What is lung cancer advocacy and what is the goal of those advocates? Are the "lung cancer advocacy groups" working at optimal efficiency? Those are some of the questions that should be asked. The first one is easy - anyone who tries to impact current incidence and mortality rates associated with the disease could be identified as an advocate - that includes the medical profession. I would add the word activist - an overt effort to effect change.
Now are any of the myriad lung cancer nonprofits (including ours) working at optimal efficiency - alas that answer is a resounding NO.
Why do I said that? Firstly let's divide the nonprofits into those whose primary goal is raising funds for research. With all due respect and with accolades for their efforts, none of them have raised significant dollars. What if groups like Lungevity, United Against Lung Cancer, Lung Cancer Foundation of America and New York Lung Cancer Foundation would combine efforts; what if they would staff one or two PHd's to vet their collective projects (not rely on outside Scientific Advisory Board) wouldn't that really make a difference?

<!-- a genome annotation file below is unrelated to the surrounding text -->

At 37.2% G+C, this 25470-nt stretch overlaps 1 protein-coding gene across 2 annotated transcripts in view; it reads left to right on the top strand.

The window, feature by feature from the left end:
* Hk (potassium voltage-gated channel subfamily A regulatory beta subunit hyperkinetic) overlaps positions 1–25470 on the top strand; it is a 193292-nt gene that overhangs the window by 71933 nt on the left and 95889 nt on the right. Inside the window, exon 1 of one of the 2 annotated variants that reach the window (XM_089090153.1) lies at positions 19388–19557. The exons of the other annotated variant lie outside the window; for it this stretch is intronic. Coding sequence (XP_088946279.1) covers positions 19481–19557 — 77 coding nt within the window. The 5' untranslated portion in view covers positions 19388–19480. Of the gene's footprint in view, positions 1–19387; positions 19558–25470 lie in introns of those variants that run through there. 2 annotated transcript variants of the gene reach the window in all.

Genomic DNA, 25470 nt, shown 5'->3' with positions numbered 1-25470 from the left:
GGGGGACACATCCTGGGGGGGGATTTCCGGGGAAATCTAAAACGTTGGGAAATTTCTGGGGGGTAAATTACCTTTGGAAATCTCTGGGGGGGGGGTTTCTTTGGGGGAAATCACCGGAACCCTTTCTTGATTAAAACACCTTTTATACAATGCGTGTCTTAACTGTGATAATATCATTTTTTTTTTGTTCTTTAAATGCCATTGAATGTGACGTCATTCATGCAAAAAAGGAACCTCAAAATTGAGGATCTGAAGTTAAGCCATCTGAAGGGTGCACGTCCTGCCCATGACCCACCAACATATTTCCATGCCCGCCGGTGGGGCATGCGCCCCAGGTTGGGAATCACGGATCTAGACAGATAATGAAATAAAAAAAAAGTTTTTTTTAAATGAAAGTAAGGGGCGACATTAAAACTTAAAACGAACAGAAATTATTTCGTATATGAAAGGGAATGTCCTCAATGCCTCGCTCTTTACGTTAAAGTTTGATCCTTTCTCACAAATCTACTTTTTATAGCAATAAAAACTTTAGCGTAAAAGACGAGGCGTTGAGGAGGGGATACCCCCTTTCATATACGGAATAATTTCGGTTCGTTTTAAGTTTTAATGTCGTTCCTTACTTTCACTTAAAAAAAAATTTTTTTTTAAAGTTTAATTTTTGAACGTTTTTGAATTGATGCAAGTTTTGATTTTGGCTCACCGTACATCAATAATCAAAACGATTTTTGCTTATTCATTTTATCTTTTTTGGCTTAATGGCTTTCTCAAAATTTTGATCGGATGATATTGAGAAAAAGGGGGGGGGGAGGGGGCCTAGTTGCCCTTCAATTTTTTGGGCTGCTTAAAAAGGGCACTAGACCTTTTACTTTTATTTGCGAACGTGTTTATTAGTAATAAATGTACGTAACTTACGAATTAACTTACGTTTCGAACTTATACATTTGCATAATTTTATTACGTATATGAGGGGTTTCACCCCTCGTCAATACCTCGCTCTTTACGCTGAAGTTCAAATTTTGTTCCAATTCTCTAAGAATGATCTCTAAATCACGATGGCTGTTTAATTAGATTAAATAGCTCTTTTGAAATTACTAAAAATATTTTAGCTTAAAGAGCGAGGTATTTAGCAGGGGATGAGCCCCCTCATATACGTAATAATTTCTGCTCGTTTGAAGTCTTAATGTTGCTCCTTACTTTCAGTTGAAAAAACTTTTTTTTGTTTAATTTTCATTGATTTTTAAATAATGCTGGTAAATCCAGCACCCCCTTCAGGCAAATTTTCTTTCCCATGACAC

What if the one or two national lung cancer groups that are battling each other to create state chapters would abandon that effort and redirect their focus to a national public awareness campaign? Currently they are tripping over each other; wasting money on summits whose primary purpose (not broadcast) is to scout out potential organizers to further their individual branding. Unless a health oriented nonprofit is focused on grassroots patient services there is no need for state chapters and all the overhead that goes along with it. Limited funds need to be spent wisely. The campaign to brand an individual group, t us, is not spending money wisely. More to come